One year af­ter surgery, Perez fi­nally in good com­pany

The Washington Times Daily - - SPORTS - BY DOUG FERGUSON

AKRON, OHIO | Pat Perez is in his 16th sea­son on the PGA Tour and fi­nally feel­ing like he’s in the big leagues.

For the first time in his ca­reer, Perez is el­i­gi­ble for all four ma­jors and the four World Golf Cham­pi­onships. And at No. 11 in the FedEx Cup with three weeks be­fore the play­offs begin, he is on track to make it to East Lake for the Tour Cham­pi­onship for the first time.

At age 41, one year re­moved from shoul­der surgery that he feared might end his ca­reer, the grass has never looked greener.

“I can’t even de­scribe it,” Perez said. “The like­li­hood of me be­ing in this tour­na­ment? I was No. 334 in the world. To have the year I’ve had, it’s just amaz­ing.”

He wasn’t sure which club to hit off the 10th tee at Fire­stone dur­ing a prac­tice round Tues­day be­cause his one and only ap­pear­ance in this World Golf Cham­pi­onship was in 2009, the year Tiger Woods set a PGA Tour record by win­ning for the sev­enth time on the same course. Perez fin­ished 12 shots be­hind.

Perez and Woods go way back, and it in­volves more than some fiery (and ac­cu­rate) com­ments he made about Woods on his ra­dio show ear­lier this year.

He beat Woods by eight shots in win­ning the 1993 Ju­nior World Cham­pi­onship at Tor­rey Pines. Later that year, Perez won the Ju­nior PGA Cham­pi­onship at Pine­hurst No. 4 with a 72-hole score of 271, which re­mains the tour­na­ment record in the boys’ di­vi­sion.

But it took Perez los­ing so much – mainly his health and an equip­ment con­tract – for him to re­al­ize he could have done so much more.

His left shoul­der was in so much pain early in 2016 that his only op­tion was surgery, a per­ilous prospect at that stage in his ca­reer. He slept on his couch for a month be­cause it hurt to get in and out of bed. He wasn’t plan­ning to play again un­til 2017 rolled around. And then he re­ceived a life­line in the form of a spon­sor’s ex­emp­tion from the CIMB Clas­sic in Malaysia, which of­fered a short field, no cut and a $7 mil­lion purse. Perez fin­ished in the mid­dle of the pack, tied for sev­enth two weeks later in Las Ve­gas and then won the OHL Clas­sic in Mex­ico in just his third tour­na­ment back.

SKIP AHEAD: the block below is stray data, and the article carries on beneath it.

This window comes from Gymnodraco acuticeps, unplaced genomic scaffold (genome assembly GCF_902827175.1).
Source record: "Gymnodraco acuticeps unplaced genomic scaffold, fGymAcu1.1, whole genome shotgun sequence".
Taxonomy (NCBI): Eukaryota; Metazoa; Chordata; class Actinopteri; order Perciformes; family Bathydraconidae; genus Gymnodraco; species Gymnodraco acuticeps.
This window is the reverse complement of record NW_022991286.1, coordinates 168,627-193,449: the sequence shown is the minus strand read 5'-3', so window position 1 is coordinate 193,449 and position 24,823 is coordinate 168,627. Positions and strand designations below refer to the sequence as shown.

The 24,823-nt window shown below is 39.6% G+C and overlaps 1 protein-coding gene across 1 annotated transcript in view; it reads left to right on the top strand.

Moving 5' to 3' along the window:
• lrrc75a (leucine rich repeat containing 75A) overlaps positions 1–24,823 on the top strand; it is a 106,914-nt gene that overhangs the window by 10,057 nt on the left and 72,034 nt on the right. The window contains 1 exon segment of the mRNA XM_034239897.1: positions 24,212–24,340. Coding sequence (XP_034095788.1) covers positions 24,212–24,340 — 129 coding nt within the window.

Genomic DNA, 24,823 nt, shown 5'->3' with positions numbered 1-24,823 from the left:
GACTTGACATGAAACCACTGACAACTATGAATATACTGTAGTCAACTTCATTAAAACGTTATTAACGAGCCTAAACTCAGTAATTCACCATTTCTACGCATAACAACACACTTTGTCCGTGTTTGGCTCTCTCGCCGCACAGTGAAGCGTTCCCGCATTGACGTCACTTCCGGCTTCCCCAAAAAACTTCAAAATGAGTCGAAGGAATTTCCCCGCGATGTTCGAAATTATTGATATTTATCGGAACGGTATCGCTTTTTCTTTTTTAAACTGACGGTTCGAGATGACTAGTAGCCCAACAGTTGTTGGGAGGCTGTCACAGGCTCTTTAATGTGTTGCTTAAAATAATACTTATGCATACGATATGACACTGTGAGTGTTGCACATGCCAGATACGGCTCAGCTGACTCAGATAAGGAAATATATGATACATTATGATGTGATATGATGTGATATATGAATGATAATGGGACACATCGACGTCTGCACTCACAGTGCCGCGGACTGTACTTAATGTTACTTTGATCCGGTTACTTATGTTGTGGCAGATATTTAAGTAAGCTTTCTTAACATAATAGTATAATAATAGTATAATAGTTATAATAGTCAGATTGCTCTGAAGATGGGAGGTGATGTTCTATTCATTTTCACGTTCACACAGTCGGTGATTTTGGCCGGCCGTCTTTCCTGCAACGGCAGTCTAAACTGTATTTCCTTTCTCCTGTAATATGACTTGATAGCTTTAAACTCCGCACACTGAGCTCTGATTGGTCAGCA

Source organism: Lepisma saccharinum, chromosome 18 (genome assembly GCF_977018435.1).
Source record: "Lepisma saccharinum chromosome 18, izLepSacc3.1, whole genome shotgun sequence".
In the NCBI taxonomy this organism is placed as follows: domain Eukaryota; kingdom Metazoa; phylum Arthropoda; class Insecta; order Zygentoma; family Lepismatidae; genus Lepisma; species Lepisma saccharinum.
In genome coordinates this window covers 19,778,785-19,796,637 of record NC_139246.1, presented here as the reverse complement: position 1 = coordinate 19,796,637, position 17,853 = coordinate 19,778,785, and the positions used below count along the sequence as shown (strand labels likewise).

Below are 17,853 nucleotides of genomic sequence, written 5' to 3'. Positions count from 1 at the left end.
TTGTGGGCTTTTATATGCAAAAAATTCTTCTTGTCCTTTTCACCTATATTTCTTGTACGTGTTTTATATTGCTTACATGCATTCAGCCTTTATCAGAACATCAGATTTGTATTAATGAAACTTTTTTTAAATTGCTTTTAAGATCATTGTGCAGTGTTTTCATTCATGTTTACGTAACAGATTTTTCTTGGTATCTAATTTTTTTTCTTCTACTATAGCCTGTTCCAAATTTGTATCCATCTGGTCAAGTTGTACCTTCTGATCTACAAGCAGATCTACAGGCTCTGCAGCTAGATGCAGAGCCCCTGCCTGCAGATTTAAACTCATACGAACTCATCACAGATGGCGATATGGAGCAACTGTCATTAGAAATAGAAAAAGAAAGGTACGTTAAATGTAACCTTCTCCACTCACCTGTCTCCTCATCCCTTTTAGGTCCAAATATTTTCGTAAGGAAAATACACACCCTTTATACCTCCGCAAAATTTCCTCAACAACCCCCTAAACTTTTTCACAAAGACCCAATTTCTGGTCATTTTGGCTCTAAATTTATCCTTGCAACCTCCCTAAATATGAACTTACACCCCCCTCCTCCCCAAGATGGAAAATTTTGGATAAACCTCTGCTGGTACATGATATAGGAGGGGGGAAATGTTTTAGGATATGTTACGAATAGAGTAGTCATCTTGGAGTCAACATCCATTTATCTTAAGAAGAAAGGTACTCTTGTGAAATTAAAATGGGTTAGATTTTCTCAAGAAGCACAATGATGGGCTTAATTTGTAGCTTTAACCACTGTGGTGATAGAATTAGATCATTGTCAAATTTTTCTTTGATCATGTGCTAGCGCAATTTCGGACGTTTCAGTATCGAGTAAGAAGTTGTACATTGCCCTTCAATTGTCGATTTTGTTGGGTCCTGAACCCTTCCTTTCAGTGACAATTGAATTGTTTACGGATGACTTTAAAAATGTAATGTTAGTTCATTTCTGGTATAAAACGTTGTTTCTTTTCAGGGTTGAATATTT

Just like that, Perez went from won­der­ing if his shoul­der would al­low him to play again to spend­ing time in the com­pany of the world’s best play­ers on the big­gest stages.

Why now?

“I think as a whole, I’m just so much more at ease with life,” he said. “It’s amaz­ing when you grind, grind, grind forever and don’t re­ally have prob­lems. And when it’s taken away from you, I just had a whole dif­fer­ent vi­sion. I can have it all taken away. A shoul­der can go out again. So I guess I’m putting ev­ery­thing into it.”

Perez al­ready has made over $3.5 mil­lion, nearly twice as much money as his best sea­son.

He was never more giddy than when he re­ceived his of­fi­cial let­ter from the USGA in late May that he would be ex­empt into the U.S. Open be­cause he was among the top 60 in the world (a ca­reer-best No. 40 for Perez). It was the first time he didn’t have to go through qual­i­fy­ing.

“I might just go out to the qual­i­fier to watch,” he joked that day. “I might stand on the 18th green and read my let­ter to ev­ery­one com­ing off.”

Perez has a brand of hu­mor that smacks of bravado and rubs some the wrong way.

He has a ra­dio show in which he praised Woods for be­ing the needle that moves golf, and then of­fered a blunt assess­ment that Woods knows he can’t beat any­one right now and that if Woods didn’t play the Mas­ters, he wouldn’t play the rest of the year.

Woods didn’t play the Mas­ters, had a fourth back surgery a few months later and is out the rest of the year. Even so, the crit­i­cism was so se­vere that Perez aban­doned so­cial me­dia. He said he re­cently sent Woods a text – they have known each other since they were teenagers – and Woods mes­saged him back. It was im­por­tant to clear the air. And now for the fin­ish­ing kick. Perez fi­nally hit a wall, though par­tially by de­sign. He missed the cut in the U.S. Open by one shot, took a month off to recharge for a busy sched­ule at the end of the year, and missed the cut in the Bri­tish Open. If any­thing, it hurt his prospects of mak­ing the Pres­i­dents Cup team.

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